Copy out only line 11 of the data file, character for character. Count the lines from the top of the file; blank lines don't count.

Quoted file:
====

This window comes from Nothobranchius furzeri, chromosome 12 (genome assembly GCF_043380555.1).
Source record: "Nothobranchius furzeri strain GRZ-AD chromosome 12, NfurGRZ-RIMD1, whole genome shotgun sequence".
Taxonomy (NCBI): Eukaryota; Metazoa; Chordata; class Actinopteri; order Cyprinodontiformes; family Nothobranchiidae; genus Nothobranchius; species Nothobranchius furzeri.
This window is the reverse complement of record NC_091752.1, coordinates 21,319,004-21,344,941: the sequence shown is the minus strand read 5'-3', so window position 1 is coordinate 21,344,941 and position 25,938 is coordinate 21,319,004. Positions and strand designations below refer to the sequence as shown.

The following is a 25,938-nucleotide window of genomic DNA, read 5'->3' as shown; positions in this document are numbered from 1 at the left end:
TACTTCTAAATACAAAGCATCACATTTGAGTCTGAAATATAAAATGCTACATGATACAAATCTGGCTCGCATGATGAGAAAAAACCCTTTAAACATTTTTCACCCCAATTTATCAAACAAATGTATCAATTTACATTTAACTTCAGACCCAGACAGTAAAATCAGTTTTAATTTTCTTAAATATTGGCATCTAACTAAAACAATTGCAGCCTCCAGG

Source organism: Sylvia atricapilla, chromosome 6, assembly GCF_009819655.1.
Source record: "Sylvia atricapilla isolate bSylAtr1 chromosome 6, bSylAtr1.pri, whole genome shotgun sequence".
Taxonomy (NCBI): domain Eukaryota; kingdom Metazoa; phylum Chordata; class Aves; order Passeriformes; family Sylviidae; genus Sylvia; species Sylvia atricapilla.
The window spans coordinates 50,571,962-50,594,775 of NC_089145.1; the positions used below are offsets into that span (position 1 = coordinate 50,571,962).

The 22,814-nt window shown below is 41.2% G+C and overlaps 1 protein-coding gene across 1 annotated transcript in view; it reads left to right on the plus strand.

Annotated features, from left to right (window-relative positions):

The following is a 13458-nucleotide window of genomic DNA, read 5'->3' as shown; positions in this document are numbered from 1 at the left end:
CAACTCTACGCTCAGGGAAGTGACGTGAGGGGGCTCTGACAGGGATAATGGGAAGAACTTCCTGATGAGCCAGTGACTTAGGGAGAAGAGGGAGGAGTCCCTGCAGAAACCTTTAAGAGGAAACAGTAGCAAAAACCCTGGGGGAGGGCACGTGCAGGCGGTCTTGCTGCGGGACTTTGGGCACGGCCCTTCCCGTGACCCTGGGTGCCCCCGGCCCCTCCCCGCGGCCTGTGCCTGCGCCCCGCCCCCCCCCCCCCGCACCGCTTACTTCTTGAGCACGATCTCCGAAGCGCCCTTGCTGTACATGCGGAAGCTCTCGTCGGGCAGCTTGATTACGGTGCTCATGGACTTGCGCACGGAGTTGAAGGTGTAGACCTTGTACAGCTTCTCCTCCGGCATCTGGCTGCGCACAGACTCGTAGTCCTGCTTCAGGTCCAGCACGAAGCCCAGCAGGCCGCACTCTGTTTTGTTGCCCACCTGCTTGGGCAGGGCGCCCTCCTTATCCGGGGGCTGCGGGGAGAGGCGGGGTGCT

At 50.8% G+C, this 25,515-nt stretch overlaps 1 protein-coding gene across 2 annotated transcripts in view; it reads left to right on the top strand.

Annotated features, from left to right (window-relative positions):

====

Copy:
The 22,814-nt window shown below is 41.2% G+C and overlaps 1 protein-coding gene across 1 annotated transcript in view; it reads left to right on the plus strand.